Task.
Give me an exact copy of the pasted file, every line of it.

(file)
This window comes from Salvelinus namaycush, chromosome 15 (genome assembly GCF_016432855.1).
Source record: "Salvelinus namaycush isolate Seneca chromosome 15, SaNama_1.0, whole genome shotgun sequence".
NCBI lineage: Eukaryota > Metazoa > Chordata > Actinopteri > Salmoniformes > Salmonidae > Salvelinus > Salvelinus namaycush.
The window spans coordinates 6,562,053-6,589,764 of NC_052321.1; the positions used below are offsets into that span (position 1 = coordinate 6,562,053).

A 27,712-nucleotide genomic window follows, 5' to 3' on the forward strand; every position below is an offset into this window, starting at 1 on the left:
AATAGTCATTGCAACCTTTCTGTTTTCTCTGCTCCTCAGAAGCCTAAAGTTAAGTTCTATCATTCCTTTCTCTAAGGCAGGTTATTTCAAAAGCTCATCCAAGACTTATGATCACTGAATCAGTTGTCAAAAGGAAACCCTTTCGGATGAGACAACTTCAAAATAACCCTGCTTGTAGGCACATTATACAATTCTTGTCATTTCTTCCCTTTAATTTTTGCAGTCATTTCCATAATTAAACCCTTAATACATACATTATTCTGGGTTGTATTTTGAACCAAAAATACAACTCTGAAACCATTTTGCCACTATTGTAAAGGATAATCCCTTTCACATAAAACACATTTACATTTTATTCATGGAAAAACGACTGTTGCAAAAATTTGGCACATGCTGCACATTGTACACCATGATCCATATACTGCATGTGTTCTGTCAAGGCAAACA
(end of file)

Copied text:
This window comes from Salvelinus namaycush, chromosome 15 (genome assembly GCF_016432855.1).
Source record: "Salvelinus namaycush isolate Seneca chromosome 15, SaNama_1.0, whole genome shotgun sequence".
NCBI lineage: Eukaryota > Metazoa > Chordata > Actinopteri > Salmoniformes > Salmonidae > Salvelinus > Salvelinus namaycush.
The window spans coordinates 6,562,053-6,589,764 of NC_052321.1; the positions used below are offsets into that span (position 1 = coordinate 6,562,053).

A 27,712-nucleotide genomic window follows, 5' to 3' on the forward strand; every position below is an offset into this window, starting at 1 on the left:
AATAGTCATTGCAACCTTTCTGTTTTCTCTGCTCCTCAGAAGCCTAAAGTTAAGTTCTATCATTCCTTTCTCTAAGGCAGGTTATTTCAAAAGCTCATCCAAGACTTATGATCACTGAATCAGTTGTCAAAAGGAAACCCTTTCGGATGAGACAACTTCAAAATAACCCTGCTTGTAGGCACATTATACAATTCTTGTCATTTCTTCCCTTTAATTTTTGCAGTCATTTCCATAATTAAACCCTTAATACATACATTATTCTGGGTTGTATTTTGAACCAAAAATACAACTCTGAAACCATTTTGCCACTATTGTAAAGGATAATCCCTTTCACATAAAACACATTTACATTTTATTCATGGAAAAACGACTGTTGCAAAAATTTGGCACATGCTGCACATTGTACACCATGATCCATATACTGCATGTGTTCTGTCAAGGCAAACA